What employers need to do now to prepare for healthcare reform
Employers should already be planning and preparing for the Patient Protection and Affordable Care Act (PPACA) before it takes effect in 2014, according to local consultants who advise businesses on various aspects of healthcare coverage.
PPACA, commonly called “Obamacare,” represents the most significant regulatory overhaul of the country’s healthcare system since the passage of Medicare and Medicaid programs in 1965. Furthermore, many of PPACA’s provisions impact employers and affect the level of healthcare coverage they are required provide their employees without facing penalties.
To better prepare area organizations, the Meadowlands Regional Chamber’s (MRC) Healthcare Committee recently presented a Healthcare Symposium called “What Employers Need to Do Now to Prepare for Healthcare Reform.” The event featured presentations from Florio Perrucci Steinhardt & Fader LLC on the legal ramifications, Sax Macy Fromm & Co. on accounting provisions, and Employee Benefits Advisors Group on benefit planning for employers.
“For most businesses, health insurance is the second highest expense after payroll. Healthcare reform has brought with it a tremendous amount of new rules and regulations that businesses must comply with,” said Patti Goldfarb, chair of the MRC’s Healthcare Committee and president of Employee Benefits Advisors Group. “There are new fines and penalties for not following these rules.”
Impact on “large” employers
The regulations of PPACA apply to different size organizations, depending on the number of people employed. The first step to determining how the legislation will affect an employer is determining the size of the organization. Most simply, PPACA defines “large” organization as 50 or more full-time employees.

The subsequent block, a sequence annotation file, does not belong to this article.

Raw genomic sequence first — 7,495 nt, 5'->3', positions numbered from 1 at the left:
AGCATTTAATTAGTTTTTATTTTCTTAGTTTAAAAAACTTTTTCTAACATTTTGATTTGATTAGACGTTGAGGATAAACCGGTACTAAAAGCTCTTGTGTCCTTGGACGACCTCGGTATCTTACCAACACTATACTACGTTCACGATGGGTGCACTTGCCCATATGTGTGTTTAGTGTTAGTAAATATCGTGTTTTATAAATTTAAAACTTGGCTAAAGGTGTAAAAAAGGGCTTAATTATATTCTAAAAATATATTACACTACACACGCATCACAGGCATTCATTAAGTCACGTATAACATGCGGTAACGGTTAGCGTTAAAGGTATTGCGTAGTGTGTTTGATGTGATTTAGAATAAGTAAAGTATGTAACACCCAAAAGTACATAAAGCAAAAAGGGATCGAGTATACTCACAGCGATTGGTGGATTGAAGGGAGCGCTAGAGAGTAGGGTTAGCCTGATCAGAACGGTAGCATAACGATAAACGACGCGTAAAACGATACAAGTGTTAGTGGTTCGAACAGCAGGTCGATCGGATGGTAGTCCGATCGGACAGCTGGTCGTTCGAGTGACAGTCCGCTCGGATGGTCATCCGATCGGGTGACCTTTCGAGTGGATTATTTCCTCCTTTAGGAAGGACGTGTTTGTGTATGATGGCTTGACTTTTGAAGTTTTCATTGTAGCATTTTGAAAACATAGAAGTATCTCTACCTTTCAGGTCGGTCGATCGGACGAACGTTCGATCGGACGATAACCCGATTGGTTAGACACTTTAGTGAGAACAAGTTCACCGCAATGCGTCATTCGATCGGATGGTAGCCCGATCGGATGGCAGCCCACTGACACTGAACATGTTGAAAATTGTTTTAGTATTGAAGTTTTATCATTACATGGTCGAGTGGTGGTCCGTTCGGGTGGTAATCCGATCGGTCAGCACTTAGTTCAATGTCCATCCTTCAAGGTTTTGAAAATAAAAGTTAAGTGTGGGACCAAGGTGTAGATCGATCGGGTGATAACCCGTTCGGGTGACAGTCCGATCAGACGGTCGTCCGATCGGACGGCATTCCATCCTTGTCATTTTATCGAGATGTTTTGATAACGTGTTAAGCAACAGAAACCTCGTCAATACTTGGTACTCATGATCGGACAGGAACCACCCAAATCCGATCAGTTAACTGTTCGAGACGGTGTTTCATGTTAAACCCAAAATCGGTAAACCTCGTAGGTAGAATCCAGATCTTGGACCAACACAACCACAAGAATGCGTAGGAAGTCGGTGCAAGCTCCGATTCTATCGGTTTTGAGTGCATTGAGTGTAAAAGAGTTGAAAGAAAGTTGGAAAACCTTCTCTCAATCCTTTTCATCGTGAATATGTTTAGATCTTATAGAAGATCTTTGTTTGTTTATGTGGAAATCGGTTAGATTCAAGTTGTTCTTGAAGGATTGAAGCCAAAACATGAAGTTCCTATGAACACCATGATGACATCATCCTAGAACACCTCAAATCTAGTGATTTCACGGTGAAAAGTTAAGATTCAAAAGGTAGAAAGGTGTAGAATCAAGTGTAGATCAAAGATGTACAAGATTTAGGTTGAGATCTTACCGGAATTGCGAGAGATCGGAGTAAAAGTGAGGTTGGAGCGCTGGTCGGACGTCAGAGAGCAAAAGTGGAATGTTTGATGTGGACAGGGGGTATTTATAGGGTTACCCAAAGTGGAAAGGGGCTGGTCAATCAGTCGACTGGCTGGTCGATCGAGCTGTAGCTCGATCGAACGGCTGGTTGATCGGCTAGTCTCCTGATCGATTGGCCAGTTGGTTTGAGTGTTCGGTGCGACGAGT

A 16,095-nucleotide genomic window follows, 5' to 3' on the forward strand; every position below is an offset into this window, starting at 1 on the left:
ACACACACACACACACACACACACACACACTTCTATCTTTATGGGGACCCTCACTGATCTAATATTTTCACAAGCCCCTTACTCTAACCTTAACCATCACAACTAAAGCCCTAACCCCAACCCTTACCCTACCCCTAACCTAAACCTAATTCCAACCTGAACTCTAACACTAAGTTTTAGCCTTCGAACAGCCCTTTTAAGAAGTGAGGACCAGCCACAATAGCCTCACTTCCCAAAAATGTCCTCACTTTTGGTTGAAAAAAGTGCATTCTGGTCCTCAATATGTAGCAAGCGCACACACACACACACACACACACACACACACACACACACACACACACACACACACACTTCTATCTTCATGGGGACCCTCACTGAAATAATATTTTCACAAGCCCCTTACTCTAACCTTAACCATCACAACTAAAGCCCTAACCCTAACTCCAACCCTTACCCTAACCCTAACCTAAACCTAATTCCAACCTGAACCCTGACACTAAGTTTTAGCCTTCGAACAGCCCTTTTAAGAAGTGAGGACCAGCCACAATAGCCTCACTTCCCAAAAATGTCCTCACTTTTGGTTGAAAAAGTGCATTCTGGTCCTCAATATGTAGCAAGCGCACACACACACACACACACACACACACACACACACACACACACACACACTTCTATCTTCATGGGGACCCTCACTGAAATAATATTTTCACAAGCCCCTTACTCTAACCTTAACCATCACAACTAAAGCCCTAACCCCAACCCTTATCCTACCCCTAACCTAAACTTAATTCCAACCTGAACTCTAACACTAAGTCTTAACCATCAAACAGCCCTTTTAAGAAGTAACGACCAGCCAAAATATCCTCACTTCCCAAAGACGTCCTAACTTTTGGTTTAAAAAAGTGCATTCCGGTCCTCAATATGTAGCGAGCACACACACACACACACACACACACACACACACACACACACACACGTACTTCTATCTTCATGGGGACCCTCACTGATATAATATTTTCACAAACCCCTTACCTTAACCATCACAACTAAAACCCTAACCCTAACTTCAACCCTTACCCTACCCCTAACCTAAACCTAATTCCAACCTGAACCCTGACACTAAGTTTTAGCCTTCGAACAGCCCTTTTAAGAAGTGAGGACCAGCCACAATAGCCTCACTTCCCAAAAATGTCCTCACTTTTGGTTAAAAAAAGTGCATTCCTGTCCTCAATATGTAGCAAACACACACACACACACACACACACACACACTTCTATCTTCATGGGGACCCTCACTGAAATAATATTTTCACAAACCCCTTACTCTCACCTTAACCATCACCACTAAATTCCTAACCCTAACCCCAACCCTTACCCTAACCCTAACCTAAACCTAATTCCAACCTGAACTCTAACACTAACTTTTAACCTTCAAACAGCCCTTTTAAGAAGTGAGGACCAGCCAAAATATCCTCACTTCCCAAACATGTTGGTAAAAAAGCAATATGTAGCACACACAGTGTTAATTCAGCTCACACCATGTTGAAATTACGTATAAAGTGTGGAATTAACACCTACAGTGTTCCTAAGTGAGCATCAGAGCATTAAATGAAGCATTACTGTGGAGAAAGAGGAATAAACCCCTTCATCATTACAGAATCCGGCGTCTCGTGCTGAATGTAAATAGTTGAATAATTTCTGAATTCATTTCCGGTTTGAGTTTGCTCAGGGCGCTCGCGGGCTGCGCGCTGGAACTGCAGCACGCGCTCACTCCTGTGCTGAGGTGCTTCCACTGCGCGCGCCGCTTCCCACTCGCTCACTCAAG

However there are other provisions to the law and situations where an employer may still fall in the “large” category, such as when part-time workers cumulatively count as “full-time equivalent employees.”
Full-time employees are defined as working more than 30 hours a week. Part-time employees are counted as full-time equivalent employees according to the following formula: the number of hours of service of each part-time employee for any one month divided by 120. For example, if a company employs two workers who each clock 25 hours of service per week, the number of their total hours of service per month would be 200, divided by 120. Together these two part-time employees would count as 1.6 toward the total number of employees.
Under PPACA, employers with 50 or more full-time employees (or equivalent) are required to offer comprehensive affordable health coverage to its employees or they will be charged a “shared responsibility payment” in the amount of $2,000 per year per full-time employee, not counting the first 30 full-time employees.
For example, an employer with 100 full-time employees in 2013 who does not offer any health insurance coverage as of January 1, 2014 will be required to make a $140,000 shared responsibility payment to the federal government in 2014.
Impact on “small” employers
A company with less than 50 full-time employees will be faced with the decision to keep current coverage or buy a plan from the federal exchange.
Small businesses with 25 or fewer employees may be eligible for a tax credit if they provide qualifying healthcare coverage to employees. The tax credit serves as incentive for these employers to provide healthcare coverage to employees. The tax credit may pay for up to half of the cost of providing health insurance to employees. This credit would last for up to two years past the establishment of the exchanges in 2014.
Specifically, the tax credit accounts for 35 percent of the employer’s health care costs before 2014 and 50 percent for two years thereafter. There is no transition after the two-year cutoff so employer costs could double the following year, potentially forcing some employers to drop a benefit to which employees had grown accustomed.
A company that qualifies for a tax credit can only obtain this credit by purchasing coverage through the exchange.